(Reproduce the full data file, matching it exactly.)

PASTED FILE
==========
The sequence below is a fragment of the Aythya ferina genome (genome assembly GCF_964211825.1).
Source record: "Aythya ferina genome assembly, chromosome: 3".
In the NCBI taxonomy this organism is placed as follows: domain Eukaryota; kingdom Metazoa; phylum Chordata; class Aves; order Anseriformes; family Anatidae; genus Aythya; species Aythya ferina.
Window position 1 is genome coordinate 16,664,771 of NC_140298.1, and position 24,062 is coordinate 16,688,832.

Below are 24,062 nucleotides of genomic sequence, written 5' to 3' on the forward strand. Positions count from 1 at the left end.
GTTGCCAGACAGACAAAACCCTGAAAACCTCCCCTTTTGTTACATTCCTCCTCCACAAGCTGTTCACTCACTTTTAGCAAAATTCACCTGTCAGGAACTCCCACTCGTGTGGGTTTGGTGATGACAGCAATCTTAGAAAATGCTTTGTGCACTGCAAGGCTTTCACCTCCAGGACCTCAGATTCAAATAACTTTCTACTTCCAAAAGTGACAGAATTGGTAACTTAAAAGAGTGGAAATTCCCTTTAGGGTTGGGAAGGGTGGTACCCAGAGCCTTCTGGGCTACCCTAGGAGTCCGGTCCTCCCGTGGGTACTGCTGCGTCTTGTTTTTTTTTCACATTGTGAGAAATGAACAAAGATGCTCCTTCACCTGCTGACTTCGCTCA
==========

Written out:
The sequence below is a fragment of the Aythya ferina genome (genome assembly GCF_964211825.1).
Source record: "Aythya ferina genome assembly, chromosome: 3".
In the NCBI taxonomy this organism is placed as follows: domain Eukaryota; kingdom Metazoa; phylum Chordata; class Aves; order Anseriformes; family Anatidae; genus Aythya; species Aythya ferina.
Window position 1 is genome coordinate 16,664,771 of NC_140298.1, and position 24,062 is coordinate 16,688,832.

Below are 24,062 nucleotides of genomic sequence, written 5' to 3' on the forward strand. Positions count from 1 at the left end.
GTTGCCAGACAGACAAAACCCTGAAAACCTCCCCTTTTGTTACATTCCTCCTCCACAAGCTGTTCACTCACTTTTAGCAAAATTCACCTGTCAGGAACTCCCACTCGTGTGGGTTTGGTGATGACAGCAATCTTAGAAAATGCTTTGTGCACTGCAAGGCTTTCACCTCCAGGACCTCAGATTCAAATAACTTTCTACTTCCAAAAGTGACAGAATTGGTAACTTAAAAGAGTGGAAATTCCCTTTAGGGTTGGGAAGGGTGGTACCCAGAGCCTTCTGGGCTACCCTAGGAGTCCGGTCCTCCCGTGGGTACTGCTGCGTCTTGTTTTTTTTTCACATTGTGAGAAATGAACAAAGATGCTCCTTCACCTGCTGACTTCGCTCA